NAT for IPv6 is used in a much different context than NAT for IPv4. The varieties of NAT for IPv6 are used to transparently provide access between IPv6-only and IPv4-only networks. It is not used as a form of private IPv6 to global IPv6 translation.

Ideally, IPv6 should be run natively wherever possible. This means IPv6 devices communicating with each other over IPv6 networks. However, to aid in the move from IPv4 to IPv6, the IETF has developed several transition techniques to accommodate a variety of IPv4-to-IPv6 scenarios, including dual-stack, tunneling, and translation.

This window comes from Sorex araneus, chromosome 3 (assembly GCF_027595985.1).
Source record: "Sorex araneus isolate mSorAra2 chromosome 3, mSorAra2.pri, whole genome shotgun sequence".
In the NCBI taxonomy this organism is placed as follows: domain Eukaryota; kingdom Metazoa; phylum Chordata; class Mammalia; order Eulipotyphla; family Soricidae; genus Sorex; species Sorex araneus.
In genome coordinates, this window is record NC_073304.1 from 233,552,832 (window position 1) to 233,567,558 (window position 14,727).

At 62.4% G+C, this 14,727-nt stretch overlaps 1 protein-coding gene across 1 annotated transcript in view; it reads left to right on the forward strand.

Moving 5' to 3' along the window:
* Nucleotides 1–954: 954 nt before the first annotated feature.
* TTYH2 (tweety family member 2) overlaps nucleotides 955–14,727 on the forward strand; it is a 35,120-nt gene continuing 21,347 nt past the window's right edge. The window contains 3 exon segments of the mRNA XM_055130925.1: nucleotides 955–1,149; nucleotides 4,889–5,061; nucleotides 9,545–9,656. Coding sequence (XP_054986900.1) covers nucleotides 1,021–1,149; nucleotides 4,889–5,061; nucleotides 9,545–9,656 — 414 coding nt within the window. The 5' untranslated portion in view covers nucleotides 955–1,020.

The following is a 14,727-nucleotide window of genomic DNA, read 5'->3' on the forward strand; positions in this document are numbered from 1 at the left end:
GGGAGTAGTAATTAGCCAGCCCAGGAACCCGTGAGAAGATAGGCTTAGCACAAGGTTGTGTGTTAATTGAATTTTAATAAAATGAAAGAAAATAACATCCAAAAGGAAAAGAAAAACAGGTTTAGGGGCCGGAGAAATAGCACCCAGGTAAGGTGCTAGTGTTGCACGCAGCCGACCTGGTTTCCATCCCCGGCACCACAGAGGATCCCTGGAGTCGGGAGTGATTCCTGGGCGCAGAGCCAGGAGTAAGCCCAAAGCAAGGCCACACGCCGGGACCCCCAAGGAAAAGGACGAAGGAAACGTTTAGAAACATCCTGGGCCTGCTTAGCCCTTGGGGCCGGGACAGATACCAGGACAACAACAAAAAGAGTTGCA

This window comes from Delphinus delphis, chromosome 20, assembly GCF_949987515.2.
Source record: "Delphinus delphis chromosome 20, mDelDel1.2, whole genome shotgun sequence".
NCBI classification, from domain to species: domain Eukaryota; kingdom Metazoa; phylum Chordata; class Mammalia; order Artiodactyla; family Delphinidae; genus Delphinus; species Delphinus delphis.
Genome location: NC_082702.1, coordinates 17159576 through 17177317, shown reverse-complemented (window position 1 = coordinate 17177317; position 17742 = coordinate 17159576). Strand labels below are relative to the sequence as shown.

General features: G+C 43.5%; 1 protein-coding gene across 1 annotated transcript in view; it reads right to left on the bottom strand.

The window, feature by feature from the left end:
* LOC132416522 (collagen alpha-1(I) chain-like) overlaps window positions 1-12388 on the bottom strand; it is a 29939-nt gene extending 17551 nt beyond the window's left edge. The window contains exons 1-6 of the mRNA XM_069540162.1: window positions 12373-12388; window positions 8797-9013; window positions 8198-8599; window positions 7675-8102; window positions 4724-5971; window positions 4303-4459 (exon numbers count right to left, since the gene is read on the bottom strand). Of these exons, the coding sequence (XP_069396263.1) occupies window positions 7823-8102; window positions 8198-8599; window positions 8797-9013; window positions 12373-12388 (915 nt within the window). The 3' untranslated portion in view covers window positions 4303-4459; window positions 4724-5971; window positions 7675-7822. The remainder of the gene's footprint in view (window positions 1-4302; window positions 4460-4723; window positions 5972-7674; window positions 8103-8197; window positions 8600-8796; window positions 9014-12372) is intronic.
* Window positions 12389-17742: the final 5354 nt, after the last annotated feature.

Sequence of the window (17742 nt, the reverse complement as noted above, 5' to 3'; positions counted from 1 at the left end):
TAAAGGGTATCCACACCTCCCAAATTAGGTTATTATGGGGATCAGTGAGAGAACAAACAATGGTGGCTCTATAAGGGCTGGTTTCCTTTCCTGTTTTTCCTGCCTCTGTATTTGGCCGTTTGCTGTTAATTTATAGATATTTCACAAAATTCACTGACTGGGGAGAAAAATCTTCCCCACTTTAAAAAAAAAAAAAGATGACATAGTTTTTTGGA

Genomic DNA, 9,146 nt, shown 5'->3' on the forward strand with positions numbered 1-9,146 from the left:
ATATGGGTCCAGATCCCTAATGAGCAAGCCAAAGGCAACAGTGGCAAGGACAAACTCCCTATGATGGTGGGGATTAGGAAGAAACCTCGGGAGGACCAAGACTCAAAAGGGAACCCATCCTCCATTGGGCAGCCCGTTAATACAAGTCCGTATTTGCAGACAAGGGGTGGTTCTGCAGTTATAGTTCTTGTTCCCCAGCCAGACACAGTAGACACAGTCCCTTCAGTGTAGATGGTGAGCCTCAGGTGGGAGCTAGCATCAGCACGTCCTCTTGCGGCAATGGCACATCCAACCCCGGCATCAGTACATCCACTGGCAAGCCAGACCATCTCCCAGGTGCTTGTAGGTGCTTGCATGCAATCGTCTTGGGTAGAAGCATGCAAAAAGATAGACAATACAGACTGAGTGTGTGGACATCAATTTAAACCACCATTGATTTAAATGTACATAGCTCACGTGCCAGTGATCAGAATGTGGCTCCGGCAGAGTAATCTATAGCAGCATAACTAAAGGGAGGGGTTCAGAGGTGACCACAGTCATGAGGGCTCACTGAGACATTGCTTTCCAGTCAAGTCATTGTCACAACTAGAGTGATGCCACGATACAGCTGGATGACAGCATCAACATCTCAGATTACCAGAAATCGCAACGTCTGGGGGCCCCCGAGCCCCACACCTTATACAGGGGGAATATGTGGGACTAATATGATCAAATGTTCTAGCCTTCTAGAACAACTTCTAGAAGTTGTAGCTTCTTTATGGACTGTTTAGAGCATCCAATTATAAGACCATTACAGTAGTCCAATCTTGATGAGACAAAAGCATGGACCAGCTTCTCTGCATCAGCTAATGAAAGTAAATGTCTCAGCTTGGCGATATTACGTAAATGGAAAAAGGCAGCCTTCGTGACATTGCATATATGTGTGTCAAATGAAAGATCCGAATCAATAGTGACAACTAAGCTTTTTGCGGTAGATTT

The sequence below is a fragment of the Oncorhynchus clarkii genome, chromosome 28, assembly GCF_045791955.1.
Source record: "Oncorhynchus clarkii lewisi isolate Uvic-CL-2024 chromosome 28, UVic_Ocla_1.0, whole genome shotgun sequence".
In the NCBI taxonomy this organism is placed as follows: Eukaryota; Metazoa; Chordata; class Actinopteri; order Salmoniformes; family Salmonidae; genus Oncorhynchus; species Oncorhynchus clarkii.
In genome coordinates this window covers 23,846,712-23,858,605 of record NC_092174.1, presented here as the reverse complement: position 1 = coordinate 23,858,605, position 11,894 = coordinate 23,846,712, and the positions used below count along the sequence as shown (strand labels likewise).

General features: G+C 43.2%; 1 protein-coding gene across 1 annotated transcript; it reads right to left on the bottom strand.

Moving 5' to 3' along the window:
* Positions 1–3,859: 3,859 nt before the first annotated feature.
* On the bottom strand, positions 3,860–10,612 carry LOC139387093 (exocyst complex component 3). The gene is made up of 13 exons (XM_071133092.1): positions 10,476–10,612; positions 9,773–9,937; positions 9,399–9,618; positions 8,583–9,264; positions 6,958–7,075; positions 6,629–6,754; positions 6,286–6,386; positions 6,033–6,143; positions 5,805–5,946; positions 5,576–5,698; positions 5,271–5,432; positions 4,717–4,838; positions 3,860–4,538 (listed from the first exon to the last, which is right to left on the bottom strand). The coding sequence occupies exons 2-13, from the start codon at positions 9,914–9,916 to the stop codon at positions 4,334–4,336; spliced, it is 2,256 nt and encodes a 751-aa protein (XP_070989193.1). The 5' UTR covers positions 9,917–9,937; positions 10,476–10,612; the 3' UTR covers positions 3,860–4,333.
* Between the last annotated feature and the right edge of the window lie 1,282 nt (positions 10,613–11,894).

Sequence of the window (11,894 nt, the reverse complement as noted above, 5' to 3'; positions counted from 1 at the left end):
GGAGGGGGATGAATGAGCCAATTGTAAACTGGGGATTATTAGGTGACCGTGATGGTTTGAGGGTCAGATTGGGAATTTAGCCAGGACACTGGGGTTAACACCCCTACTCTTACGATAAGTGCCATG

Dual-stack is when the devices are running protocols associated with both the IPv4 and IPv6. Tunneling for IPV6 is the process of encapsulating an IPv6 packet inside an IPv4 packet. This allows the IPv6 packet to be transmitted over an IPv4-only network.

NAT for IPv6 should not be used as a long term strategy, but as a temporary mechanism to assist in the migration from IPv4 to IPv6. Over the years, there have been several types of NAT for IPv6 including Network Address Translation-Protocol Translation (NAT-PT). NAT-PT has been deprecated by IETF in favor of its replacement, NAT64. NAT64 is beyond the scope of this curriculum.